Other Signs a Saddle Does (or Doesn’t) Fit
A purposeful saddle-fitting session can help prevent a horse from experiencing discomfort. When trying a saddle for your Thoroughbred, Berger offers the following advice:
■ Set the saddle on the horse’s back, behind the shoulders, without girthing it. A properly fitting saddle should have billets (the straps the girth attaches to) that point perpendicular to the ground, not forward (saddle too narrow) or backward (saddle too wide). It should also sit level front to back, providing a balanced surface for the rider. “In general, a saddle that is tipped forward either is stuck in the atrophied pockets behind the shoulder or is too wide,” she says. Conversely, “a saddle that’s tipping back, but perhaps clearing the withers with ample space might be too narrow.”
■ Run your hand under the saddle. The panels (which lie on either side of the spine) should make full contact with the horse’s back without gaps. Any spaces permitting light to shine through indicate bridging, which in turn means the saddle will create pressure points. Tight areas could indicate pinching.
■ Standing at your horse’s tail (be careful not to get kicked), look down the gullet channel. The channel (space between the panels) should be wide enough to allow the panels to sit on the muscles on each side of the spine and not the spine itself. The saddle should also clear the spine front to back, including the withers. “Frequently, a saddle that is too wide is also sitting on top of the withers, although if the saddle is contacting the withers it could also be the head plate (a piece that forms the pommel over the withers) in the saddle tree is not appropriate for that particular horse,” Berger says.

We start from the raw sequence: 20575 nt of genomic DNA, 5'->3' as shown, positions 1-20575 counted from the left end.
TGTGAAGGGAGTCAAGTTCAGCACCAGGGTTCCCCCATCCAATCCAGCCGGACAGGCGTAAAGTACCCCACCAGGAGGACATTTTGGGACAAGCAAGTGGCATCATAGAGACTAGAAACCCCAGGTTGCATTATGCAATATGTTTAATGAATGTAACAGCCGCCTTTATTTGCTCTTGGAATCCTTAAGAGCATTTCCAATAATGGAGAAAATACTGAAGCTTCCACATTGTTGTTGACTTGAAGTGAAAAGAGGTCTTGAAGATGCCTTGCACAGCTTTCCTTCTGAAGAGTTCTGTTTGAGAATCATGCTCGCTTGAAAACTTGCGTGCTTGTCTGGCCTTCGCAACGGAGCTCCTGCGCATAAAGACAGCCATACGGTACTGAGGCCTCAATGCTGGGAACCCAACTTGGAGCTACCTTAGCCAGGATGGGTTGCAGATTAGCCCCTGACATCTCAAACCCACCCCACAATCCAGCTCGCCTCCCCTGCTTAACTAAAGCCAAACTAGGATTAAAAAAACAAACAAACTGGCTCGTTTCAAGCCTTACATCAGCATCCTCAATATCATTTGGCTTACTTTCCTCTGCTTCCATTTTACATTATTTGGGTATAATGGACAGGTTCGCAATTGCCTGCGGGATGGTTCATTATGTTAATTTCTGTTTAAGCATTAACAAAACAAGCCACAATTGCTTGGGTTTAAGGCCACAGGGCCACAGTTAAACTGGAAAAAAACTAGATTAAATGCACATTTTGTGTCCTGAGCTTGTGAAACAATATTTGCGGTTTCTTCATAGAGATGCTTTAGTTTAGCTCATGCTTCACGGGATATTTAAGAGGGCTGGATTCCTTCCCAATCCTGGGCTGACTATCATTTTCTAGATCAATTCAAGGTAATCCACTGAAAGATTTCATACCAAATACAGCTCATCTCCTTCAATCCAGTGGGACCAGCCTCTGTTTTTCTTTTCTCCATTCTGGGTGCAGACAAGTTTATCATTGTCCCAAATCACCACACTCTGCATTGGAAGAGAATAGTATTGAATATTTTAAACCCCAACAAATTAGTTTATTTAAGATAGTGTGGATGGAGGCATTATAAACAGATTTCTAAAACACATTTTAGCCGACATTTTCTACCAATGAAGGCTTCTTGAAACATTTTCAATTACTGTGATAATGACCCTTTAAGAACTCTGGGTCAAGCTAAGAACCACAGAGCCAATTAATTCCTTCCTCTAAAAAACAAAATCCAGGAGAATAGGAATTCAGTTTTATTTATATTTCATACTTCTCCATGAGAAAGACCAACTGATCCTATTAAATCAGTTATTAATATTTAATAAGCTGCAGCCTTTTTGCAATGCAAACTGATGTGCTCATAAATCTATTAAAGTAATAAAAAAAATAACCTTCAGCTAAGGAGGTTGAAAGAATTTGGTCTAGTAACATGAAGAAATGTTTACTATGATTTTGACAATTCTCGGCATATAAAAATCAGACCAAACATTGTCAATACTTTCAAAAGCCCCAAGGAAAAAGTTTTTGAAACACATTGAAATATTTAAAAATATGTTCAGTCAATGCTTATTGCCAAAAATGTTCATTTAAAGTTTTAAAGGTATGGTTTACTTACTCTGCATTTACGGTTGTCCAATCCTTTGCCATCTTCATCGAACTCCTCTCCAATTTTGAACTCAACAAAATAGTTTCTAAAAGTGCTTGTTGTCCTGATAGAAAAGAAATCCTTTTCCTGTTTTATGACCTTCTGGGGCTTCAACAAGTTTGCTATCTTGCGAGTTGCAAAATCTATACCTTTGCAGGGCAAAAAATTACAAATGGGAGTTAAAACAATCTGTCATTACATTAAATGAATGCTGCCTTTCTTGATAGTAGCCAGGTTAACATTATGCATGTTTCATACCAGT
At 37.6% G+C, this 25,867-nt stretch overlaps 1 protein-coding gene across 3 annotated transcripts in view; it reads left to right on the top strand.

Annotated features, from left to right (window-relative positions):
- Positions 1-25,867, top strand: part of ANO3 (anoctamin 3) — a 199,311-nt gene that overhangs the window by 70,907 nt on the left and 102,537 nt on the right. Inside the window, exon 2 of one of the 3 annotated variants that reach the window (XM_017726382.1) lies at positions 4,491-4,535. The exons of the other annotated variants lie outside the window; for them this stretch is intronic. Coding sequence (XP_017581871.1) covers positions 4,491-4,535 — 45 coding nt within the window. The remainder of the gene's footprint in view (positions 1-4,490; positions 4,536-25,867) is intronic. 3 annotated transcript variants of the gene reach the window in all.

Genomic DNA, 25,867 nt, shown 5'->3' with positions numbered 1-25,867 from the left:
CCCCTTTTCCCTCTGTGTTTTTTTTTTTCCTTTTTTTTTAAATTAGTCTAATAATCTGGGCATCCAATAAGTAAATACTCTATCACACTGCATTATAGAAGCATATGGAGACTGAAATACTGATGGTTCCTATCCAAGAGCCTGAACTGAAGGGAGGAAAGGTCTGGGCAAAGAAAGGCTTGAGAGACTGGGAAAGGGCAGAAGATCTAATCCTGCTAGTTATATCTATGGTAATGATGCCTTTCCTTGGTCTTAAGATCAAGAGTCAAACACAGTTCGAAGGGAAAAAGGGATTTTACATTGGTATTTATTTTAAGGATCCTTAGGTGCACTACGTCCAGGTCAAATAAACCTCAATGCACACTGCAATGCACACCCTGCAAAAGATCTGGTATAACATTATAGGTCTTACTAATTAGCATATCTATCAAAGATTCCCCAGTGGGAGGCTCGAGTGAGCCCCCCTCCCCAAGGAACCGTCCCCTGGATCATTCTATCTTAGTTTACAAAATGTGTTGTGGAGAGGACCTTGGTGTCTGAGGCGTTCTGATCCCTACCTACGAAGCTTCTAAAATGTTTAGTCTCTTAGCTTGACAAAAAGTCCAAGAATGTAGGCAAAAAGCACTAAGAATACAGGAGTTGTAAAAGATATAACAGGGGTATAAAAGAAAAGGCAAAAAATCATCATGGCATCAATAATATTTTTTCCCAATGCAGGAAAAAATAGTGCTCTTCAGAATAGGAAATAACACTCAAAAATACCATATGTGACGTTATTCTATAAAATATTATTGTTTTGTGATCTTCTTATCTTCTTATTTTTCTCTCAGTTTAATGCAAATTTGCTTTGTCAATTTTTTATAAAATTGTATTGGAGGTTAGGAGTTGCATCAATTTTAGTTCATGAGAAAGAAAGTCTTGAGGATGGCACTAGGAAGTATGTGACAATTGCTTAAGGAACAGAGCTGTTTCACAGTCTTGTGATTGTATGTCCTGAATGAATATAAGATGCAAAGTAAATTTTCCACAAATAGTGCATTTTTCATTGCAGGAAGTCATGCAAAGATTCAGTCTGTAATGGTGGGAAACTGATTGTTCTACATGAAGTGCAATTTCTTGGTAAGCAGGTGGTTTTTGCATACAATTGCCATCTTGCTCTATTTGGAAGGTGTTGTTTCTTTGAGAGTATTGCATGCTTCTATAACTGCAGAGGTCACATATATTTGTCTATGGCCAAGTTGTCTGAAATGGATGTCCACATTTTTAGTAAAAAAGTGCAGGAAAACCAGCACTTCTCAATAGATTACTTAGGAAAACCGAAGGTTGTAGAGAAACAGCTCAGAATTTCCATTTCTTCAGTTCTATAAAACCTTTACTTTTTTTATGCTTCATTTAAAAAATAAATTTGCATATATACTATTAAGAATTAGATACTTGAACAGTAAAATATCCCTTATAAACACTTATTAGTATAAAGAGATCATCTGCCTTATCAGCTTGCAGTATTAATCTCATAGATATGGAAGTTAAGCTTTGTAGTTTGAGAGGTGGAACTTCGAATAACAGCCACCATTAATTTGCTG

Another sign a saddle doesn’t fit well is instability when the horse is in motion, Anderson says. This can be the cantle that bounces off the horse’s back during riderless longeing sessions at the trot or the saddle that rocks forward and back or side to side with a rider. You can also tell if a saddle is moving by looking at the saddle pad after a sweaty riding session: A saddle that moves will also move the pad, which will pull dirt away from the haircoat, leaving the pad dirty where the saddle is moving (think of it as the difference between laying a towel on a horse and rubbing the horse vigorously with one).